Microbiology has a distinguished history at The University of Chicago. The Department of Microbiology has been home for the renowned scientists Howard Taylor Ricketts, William H. Taliaferro, Lowell T. Coggeshall, William Burrows and James Moulder. Howard Taylor Ricketts identified rickettsiae as the causative agents of Rocky Mountain Spotted Fever and Typhus. William Taliaferro and Lowell Coggeshall, both members of the National Academy of Sciences, served as Chairman of the Department and eventually Deans of the Division of Biological Sciences. Successive editions of Burrows' Medical Microbiology were the standard textbook of medical schools for decades. Jim Moulder was chairman of the Department of Microbiology and a leader in chlamydial research. Bernard Roizman, the Joseph Regenstein Distinguished Service University Professor, trained students and fellows in Virology beginning in 1965. Roizman and colleagues established the modern field of Herpesviruses and nurtured its intellectual leaders.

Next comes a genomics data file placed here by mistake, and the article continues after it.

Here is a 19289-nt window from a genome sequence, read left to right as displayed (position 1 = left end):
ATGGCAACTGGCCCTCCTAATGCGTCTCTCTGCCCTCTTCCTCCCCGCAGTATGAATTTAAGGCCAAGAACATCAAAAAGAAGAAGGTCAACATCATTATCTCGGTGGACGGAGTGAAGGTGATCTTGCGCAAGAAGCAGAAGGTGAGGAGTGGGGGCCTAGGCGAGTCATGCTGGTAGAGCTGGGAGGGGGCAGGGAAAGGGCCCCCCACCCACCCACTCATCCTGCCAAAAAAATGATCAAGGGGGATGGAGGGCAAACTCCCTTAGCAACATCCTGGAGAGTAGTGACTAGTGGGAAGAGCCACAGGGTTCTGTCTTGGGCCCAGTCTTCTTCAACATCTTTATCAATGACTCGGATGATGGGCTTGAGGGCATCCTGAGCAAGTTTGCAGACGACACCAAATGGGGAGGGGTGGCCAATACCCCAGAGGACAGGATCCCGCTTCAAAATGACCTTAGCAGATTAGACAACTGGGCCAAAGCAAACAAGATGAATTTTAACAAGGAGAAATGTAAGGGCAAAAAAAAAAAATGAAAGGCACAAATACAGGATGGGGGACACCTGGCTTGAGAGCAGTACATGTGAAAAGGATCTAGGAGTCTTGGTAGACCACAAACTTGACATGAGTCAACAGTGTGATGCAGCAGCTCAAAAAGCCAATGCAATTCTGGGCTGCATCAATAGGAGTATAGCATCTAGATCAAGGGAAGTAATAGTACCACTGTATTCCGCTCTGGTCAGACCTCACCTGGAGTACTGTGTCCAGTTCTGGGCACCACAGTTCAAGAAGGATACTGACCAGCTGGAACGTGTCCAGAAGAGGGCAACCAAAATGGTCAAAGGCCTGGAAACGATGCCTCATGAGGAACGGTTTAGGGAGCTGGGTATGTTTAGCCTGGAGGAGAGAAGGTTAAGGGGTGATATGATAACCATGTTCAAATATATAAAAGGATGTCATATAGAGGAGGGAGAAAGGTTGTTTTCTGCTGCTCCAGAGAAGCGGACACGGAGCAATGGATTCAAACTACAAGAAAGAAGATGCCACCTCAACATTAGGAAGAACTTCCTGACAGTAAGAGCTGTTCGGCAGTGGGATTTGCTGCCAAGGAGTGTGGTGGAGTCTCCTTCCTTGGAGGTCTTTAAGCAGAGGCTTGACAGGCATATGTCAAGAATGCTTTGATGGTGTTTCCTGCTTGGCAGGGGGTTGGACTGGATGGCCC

More than 200 graduate students received a Ph.D. in Microbiology at the University of Chicago. We are very proud of our graduates, many of whom have achieved national recognition or even world fame.